This site is intended for health professionals only

At the heart of general practice since 1960

Call to revise QOF thresholds for CKD

Half of patients over the age of 75 years would be diagnosed with chronic kidney disease under QOF thresholds, researchers have found.

Thresholds for eGFR in elderly people should be cut from less than 60 to less than 45 ml/min/1.73m, the team from the University of Southampton suggest.

At this level CKD is more strongly associated with comorbidity, functional and cognitive impairment, and potentially reversible consequences such as anaemia, the researchers found.

The study of more than 15,000 patients in 53 UK general practices calculated a CKD prevalence of 56% - a figure which was higher among older age groups, women and those with cardiovascular disease or hypertension.

More severe CKD was much less common with only 3% having an eGFR less than 30 ml/min/1.73m.

The researchers estimated that around 2.5 million older people in the UK would be diagnosed with CKD under current QOF thresholds.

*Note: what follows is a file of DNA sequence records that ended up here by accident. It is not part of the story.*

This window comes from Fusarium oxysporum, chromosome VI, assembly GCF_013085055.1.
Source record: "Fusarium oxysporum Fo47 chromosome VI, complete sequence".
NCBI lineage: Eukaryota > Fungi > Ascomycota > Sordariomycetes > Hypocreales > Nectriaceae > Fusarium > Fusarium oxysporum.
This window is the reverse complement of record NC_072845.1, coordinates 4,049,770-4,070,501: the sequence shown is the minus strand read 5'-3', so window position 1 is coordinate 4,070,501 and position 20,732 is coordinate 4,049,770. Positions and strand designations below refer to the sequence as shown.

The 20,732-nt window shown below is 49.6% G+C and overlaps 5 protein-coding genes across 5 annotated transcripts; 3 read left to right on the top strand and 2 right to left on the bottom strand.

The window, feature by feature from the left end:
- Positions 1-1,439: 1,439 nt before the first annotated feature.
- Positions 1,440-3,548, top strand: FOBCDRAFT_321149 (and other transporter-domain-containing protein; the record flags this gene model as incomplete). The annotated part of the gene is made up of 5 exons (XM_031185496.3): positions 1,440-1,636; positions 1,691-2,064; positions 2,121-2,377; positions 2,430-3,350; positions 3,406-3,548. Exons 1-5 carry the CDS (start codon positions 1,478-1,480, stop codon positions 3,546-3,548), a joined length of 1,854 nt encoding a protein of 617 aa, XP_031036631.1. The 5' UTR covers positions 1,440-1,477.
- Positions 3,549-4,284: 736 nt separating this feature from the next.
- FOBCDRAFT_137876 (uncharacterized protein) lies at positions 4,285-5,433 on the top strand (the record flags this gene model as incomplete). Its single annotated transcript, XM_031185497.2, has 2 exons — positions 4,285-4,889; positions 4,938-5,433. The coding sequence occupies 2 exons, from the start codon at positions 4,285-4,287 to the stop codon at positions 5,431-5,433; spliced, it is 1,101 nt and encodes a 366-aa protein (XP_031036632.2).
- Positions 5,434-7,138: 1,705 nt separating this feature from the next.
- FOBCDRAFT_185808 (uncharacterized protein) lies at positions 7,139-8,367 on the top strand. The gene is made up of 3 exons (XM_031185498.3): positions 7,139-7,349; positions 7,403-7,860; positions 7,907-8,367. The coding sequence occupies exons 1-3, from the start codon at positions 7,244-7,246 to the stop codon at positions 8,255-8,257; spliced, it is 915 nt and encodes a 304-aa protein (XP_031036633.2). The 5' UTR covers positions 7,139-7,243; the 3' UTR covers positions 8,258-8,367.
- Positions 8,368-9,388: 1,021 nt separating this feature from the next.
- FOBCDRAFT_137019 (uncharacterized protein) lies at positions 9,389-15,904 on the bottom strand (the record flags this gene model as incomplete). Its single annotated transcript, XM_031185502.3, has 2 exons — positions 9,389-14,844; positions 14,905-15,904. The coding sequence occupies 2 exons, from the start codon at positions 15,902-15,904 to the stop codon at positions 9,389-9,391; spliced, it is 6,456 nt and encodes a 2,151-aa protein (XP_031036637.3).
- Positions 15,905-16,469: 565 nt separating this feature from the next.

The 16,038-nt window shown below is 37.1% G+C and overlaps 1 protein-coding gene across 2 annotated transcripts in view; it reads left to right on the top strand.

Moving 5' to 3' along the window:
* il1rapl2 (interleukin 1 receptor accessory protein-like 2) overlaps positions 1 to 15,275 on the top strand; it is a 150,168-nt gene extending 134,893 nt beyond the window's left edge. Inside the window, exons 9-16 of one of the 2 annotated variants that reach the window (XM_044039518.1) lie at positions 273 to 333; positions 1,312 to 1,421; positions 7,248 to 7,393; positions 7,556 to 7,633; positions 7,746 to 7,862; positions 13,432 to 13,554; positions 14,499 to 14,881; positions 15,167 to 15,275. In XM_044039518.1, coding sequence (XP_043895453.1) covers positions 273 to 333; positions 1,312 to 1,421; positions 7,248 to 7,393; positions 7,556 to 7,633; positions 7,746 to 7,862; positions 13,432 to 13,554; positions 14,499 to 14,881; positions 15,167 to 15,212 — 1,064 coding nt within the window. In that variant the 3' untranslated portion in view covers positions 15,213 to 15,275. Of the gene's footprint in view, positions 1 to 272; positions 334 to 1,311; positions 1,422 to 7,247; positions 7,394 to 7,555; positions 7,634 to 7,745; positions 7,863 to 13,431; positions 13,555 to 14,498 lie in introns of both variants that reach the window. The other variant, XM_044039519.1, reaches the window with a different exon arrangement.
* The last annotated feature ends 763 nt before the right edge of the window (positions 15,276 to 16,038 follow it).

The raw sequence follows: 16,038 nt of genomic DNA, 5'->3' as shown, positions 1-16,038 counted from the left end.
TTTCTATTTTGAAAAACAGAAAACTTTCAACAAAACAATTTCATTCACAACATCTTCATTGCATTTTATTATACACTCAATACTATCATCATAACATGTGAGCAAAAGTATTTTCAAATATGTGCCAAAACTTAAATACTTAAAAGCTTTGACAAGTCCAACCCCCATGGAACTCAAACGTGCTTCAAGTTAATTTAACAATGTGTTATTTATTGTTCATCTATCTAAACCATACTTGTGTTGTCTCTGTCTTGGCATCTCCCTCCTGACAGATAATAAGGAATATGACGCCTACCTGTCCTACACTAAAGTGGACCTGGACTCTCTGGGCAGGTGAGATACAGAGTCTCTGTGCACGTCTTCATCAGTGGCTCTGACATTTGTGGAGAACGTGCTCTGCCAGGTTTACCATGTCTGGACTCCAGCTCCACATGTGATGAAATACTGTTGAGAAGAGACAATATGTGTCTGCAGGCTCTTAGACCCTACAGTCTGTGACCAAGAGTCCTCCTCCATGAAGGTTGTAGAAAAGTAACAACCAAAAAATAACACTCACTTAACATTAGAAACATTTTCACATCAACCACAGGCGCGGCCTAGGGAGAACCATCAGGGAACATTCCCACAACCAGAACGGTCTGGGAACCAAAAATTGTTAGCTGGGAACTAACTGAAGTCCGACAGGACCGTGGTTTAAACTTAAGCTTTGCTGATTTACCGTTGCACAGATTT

Study leader, Professor Paul Roderick, director of the Health Care Research Unit at Southampton University said: "Our findings suggest that we need to be more specific in identifying sub-groups of people at higher risks of progression or of CVD in older people with CKD stage 3.

"We found that over half of the older population were categorised as ‘diseased' at this level, and this was highest among the females."

Professor Mike Kirby, a GP in Radlett and professor of health and human sciences at the University of Hertfordshire agreed with the suggested threshold and said GPs should use proteinuria as a guide.

"A cut off of 60 if there's proteinuria is appropriate regardless of age but with no proteinuria, 45 is a more appropriate cut off in the elderly."

He added that the Royal College of Physicians of Edinburgh had reclassified CKD grade 3 into a and b depending on such findings.

"QOF doesn't distinguish and unfortunately there's a criteria that ACE inhibitors should be prescribed in the elderly.

"But if they have no proteinuria and their blood pressure is controlled they shouldn't be transferred just because of QOF."

The study is published early online in Age and Ageing (abstract).

Rate this article 

Click to rate

  • 1 star out of 5
  • 2 stars out of 5
  • 3 stars out of 5
  • 4 stars out of 5
  • 5 stars out of 5

0 out of 5 stars

Have your say